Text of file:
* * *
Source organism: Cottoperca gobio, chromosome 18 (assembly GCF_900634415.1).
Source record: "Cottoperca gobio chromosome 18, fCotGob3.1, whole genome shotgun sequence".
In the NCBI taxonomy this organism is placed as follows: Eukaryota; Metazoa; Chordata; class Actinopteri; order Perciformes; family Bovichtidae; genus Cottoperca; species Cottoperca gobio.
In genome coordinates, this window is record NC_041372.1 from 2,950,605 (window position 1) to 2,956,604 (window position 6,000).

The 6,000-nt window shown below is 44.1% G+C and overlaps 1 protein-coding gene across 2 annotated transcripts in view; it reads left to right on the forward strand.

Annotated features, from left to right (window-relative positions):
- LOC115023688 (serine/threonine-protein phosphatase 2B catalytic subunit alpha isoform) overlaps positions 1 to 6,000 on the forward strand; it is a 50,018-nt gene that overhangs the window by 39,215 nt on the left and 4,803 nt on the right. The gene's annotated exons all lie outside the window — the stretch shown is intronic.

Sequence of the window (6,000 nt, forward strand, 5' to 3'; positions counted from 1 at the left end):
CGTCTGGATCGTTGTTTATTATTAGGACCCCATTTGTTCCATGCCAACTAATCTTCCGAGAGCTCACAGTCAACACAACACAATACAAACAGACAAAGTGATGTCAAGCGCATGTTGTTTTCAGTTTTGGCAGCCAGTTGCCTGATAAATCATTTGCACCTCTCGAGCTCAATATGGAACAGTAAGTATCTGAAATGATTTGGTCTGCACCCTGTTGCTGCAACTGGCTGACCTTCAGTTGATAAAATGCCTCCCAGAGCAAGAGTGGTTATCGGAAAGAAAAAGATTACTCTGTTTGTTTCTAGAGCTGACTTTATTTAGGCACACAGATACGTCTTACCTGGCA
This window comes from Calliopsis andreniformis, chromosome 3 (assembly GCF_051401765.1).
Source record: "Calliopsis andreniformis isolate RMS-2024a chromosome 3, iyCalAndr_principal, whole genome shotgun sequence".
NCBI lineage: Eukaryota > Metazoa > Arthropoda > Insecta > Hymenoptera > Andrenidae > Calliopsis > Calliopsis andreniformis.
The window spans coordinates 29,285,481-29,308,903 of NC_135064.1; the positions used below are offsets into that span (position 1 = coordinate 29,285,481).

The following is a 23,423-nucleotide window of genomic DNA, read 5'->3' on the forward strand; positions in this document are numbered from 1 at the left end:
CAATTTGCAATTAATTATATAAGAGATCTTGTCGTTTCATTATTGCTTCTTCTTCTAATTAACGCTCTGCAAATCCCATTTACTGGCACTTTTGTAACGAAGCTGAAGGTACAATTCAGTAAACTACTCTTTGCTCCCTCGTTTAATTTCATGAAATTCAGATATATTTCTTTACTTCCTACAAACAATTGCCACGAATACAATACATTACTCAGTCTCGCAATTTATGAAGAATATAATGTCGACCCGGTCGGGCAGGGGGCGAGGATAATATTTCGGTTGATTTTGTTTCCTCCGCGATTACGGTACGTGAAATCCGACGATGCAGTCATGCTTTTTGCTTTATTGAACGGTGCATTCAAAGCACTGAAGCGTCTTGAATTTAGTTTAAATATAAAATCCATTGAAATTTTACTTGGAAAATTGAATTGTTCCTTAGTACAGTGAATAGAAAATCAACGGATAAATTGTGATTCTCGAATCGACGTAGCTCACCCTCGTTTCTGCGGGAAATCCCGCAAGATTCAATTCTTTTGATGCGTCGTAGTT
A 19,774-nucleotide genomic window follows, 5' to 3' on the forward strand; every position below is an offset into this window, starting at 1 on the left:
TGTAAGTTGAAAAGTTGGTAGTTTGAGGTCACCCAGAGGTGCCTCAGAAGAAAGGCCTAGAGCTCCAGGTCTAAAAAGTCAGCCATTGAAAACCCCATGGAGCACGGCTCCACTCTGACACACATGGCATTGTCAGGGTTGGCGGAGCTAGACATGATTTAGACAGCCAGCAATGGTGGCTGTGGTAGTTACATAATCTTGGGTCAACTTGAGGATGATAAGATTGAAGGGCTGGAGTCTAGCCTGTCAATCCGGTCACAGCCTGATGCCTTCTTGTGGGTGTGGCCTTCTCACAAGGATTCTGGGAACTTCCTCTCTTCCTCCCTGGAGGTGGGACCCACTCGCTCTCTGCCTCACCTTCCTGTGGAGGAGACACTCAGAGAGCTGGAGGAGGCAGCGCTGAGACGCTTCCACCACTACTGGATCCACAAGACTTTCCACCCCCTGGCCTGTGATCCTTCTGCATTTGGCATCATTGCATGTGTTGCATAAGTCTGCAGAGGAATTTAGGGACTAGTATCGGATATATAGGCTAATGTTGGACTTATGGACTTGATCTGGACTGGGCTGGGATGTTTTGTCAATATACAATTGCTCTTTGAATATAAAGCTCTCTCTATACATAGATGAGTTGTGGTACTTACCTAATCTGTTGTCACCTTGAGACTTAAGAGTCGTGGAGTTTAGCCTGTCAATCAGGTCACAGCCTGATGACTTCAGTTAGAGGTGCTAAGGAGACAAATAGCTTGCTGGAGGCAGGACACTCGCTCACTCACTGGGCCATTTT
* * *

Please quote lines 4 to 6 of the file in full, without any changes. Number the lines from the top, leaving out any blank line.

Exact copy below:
In genome coordinates, this window is record NC_041372.1 from 2,950,605 (window position 1) to 2,956,604 (window position 6,000).

The 6,000-nt window shown below is 44.1% G+C and overlaps 1 protein-coding gene across 2 annotated transcripts in view; it reads left to right on the forward strand.

Annotated features, from left to right (window-relative positions):